Force Majeure and reasonable endeavours clauses


by Stephen Kosmin, 11KBW

As the United Kingdom is in the midst of an extended period of lockdown pursuant to the Health Protection (Coronavirus Restrictions) (England) Regulations 2020 (“the Coronavirus Regulations”), contracting parties are turning to the often overlooked force majeure clauses in their agreements. 

Stephen Kosmin was junior counsel in Seadrill Ghana Ltd v Tullow Ghana Ltd[2018] EWHC 1640 (Comm), a leading decision of the Commercial Court concerning the doctrines of force majeure and reasonable endeavours.  Stephen also wrote the chapter on mistake, frustration and misrepresentation in Wilmot-Smith on Construction Contracts (OUP, 3rd Ed.).  Seadrill is now cited in Chitty on Contracts, Keating on Construction Contracts, and Lewison on The Interpretation of Contracts.  Stephen outlines the key principles identified in the judgment below.

Force majeure clauses

Although the drafting of each force majeure clause will have to be considered individually, in the ordinary course a force majeure clause specifies that a contracting party will not be responsible for any failure to perform a term of the contract if the cause of the default was a force majeure event beyond that party’s control.  A force majeure clause tends to be drafted in conjunction with an obligation on both parties to use their reasonable endeavours to mitigate or overcome the circumstances of force majeure.

Assessing whether a force majeure event has occurred on a given set of facts will turn on contractual construction.  Sometimes specific force majeure events are listed in a contract (as in Seadrill) and sometimes the term “force majeure” is used without any additional description.  The latter context poses particular challenges and a court hearing a claim will doubtless be confronted with contrary submissions on the point, with each party drawing on aged authorities.

The alleged force majeure event must be the sole effective cause of the failure to perform the contractual obligations.  In other words, where there are two effective causes preventing performance, one force majeure and the other not, the force majeure clause cannot be relied on. This position has since been confirmed by the Court of Appeal in Classic Maritime Inc v Limbungan Makmur SDN BHD [2019] EWCA Civ 1102.  That causation requirement is difficult to satisfy on the facts of many cases.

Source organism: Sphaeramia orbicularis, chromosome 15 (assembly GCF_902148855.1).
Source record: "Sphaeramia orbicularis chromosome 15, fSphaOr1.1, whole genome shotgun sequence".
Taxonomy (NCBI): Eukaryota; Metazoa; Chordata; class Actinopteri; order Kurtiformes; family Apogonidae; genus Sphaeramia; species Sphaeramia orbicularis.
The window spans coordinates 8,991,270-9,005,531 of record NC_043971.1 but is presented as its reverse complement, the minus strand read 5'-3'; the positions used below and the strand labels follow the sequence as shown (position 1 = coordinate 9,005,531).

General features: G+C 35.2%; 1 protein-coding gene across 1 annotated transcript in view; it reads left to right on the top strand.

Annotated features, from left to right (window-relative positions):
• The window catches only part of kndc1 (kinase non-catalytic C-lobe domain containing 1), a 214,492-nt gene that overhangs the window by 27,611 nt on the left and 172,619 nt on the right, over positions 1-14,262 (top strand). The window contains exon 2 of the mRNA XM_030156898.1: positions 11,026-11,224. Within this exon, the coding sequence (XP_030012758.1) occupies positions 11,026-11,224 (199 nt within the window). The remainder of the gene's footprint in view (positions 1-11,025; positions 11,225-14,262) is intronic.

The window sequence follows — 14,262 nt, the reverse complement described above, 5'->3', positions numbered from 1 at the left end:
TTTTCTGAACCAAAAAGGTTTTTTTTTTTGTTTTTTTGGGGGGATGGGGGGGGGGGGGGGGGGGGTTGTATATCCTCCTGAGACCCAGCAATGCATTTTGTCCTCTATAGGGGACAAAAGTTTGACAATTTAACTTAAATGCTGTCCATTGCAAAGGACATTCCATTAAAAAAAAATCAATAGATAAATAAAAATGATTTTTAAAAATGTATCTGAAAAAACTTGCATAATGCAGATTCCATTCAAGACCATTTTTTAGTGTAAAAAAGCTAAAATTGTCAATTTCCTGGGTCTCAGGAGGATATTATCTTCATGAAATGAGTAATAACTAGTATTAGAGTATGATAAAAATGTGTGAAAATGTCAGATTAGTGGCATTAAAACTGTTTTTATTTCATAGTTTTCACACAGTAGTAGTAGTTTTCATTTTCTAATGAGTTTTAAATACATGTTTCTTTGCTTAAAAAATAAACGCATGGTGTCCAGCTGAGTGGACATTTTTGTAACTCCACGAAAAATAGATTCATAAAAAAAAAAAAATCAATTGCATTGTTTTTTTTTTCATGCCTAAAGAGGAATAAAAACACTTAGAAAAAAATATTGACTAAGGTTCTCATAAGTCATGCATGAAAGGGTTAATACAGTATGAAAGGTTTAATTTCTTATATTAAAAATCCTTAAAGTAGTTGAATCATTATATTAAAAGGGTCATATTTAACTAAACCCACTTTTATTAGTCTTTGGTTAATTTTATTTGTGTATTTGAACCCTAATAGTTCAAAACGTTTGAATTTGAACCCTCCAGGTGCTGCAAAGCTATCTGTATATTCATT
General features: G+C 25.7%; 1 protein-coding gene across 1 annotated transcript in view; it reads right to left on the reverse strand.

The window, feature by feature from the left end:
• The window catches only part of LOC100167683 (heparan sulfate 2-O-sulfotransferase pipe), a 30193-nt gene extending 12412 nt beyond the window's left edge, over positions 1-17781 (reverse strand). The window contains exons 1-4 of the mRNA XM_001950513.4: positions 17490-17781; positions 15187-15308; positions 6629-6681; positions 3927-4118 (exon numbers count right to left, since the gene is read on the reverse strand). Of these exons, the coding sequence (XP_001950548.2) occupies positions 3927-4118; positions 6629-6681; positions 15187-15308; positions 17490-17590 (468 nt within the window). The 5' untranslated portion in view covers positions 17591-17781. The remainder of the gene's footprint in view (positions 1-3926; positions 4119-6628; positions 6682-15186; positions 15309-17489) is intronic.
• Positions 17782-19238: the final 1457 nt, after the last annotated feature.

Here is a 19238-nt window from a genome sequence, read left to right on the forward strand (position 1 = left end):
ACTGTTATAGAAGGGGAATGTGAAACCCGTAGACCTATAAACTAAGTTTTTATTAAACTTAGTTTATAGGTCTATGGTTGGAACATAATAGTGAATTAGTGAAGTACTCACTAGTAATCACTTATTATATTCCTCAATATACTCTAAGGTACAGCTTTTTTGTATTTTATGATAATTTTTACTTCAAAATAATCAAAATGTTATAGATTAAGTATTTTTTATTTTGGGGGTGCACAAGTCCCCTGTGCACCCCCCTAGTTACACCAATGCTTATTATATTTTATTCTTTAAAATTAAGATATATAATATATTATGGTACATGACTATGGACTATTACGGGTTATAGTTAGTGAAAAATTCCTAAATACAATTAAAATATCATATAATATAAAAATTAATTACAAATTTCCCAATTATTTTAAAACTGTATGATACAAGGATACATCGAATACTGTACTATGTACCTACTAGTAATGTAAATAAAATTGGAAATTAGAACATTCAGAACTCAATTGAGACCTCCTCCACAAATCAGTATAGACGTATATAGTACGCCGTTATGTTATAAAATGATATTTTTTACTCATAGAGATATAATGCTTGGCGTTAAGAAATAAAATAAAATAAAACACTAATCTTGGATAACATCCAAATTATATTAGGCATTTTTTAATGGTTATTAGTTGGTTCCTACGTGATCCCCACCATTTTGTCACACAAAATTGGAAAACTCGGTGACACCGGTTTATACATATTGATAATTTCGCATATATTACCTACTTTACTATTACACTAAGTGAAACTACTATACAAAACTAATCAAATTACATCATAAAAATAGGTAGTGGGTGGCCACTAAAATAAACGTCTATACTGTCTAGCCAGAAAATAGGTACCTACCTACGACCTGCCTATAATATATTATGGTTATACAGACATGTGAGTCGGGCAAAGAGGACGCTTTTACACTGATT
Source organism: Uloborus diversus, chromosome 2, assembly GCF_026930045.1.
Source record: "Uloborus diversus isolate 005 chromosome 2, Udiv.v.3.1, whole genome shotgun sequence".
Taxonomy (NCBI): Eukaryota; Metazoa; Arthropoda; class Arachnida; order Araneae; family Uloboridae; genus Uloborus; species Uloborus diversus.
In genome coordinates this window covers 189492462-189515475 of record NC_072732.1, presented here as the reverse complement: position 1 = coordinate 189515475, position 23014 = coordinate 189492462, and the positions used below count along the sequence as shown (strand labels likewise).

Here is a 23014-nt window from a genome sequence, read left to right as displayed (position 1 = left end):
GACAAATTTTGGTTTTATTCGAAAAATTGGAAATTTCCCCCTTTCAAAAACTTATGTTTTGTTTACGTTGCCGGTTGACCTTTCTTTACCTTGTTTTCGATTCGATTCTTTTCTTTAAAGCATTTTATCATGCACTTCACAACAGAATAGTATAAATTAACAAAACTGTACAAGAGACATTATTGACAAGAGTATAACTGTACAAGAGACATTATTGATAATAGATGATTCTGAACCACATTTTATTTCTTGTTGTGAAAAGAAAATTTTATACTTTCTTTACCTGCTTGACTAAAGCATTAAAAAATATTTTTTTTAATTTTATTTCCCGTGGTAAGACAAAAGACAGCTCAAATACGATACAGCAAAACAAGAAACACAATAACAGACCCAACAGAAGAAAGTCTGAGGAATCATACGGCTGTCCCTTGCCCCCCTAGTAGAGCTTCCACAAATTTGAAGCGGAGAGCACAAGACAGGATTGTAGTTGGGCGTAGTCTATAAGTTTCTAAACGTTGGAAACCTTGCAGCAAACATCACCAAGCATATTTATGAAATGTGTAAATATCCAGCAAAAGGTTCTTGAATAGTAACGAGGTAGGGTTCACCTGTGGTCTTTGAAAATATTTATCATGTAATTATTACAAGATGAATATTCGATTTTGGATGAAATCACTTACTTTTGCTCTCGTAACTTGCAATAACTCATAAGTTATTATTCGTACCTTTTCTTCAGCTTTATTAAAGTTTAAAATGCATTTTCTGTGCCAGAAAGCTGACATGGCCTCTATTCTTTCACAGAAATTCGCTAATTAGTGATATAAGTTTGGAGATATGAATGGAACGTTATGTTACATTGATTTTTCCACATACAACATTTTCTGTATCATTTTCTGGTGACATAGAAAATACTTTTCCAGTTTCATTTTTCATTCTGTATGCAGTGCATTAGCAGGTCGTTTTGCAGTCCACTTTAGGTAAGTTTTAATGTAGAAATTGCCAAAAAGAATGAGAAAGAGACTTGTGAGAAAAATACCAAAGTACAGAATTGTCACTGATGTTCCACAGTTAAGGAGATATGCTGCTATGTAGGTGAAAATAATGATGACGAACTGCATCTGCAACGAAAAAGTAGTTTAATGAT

Reasonable endeavours

By a reasonable endeavours obligation attached to a force majeure clause, both parties are under an obligation to use reasonable endeavours to ensure that the force majeure does not prevent them from performing their obligations under the contract or, if it does, to ensure that the effect of the force majeure is mitigated.

In Seadrill at §85, Teare J held: “As a matter of language ‘reasonable endeavours’ is a phrase which enables account to be taken of all matters which bear upon the question whether it is reasonable to expect a party to take certain steps to avoid or circumvent a force majeure. There is no reason to exclude the absence of a business case or Tullow’s commercial interests from those matters which may be taken into account. However, the extent to which such matters may be taken into account and whether they are determinative will depend upon the contractual context in which the phrase is used. A duty to exercise reasonable endeavours can be found in a variety of contexts.” 

He later held, however, that if the context of a reasonable endeavours obligation was a force majeure clause, a party in default cannot rely on its own commercial interests to excuse a failure to use reasonable endeavours.  The party relying on the force majeure clause bears the burden of proving on the balance of probabilities that there was nothing that it could reasonably have done to avoid or circumvent the force majeure. In Seadrill, Teare J held that the fact that a step is contrary to a party’s commercial interests was insufficient to show that it had exercised its reasonable endeavours in the context of a force majeure clause because that party could not ignore the commercial interests of the other party in the force majeure being avoided or circumvented.  The requirement in force majeure clauses that the party seeking to rely on the clause must use “reasonable endeavours” to avoid or overcome the force majeure therefore imposes a significant hurdle to successful reliance on the clause. 

The Coronavirus Regulations

Each situation in which a force majeure clause might be relied upon will turn on its particular factual context.  I note, however, that contracting parties will doubtless be obliged to consider the effect of Regulation 6(2)(h) and 7(d)(iv) of the Coronavirus Regulations, both of which bear on the ‘reasonable endeavours’ test.  By Regulation 6(2)(h), “fulfil[ling] a legal obligation, including attending court or satisfying bail conditions” is identified as a “reasonable excuse” for a person to leave the place where they are living. Similarly, by Regulation 7(d)(iv), a person may participate in a gathering in a public place of more than two people “to participate in legal proceedings or fulfil a legal obligation”.  The provisions, whilst not exhaustively drafted, suggest that the exceptions to restrictions of movement and gatherings will be construed narrowly.  However, fulfilling an underlying “legal obligation” is presumably permissible.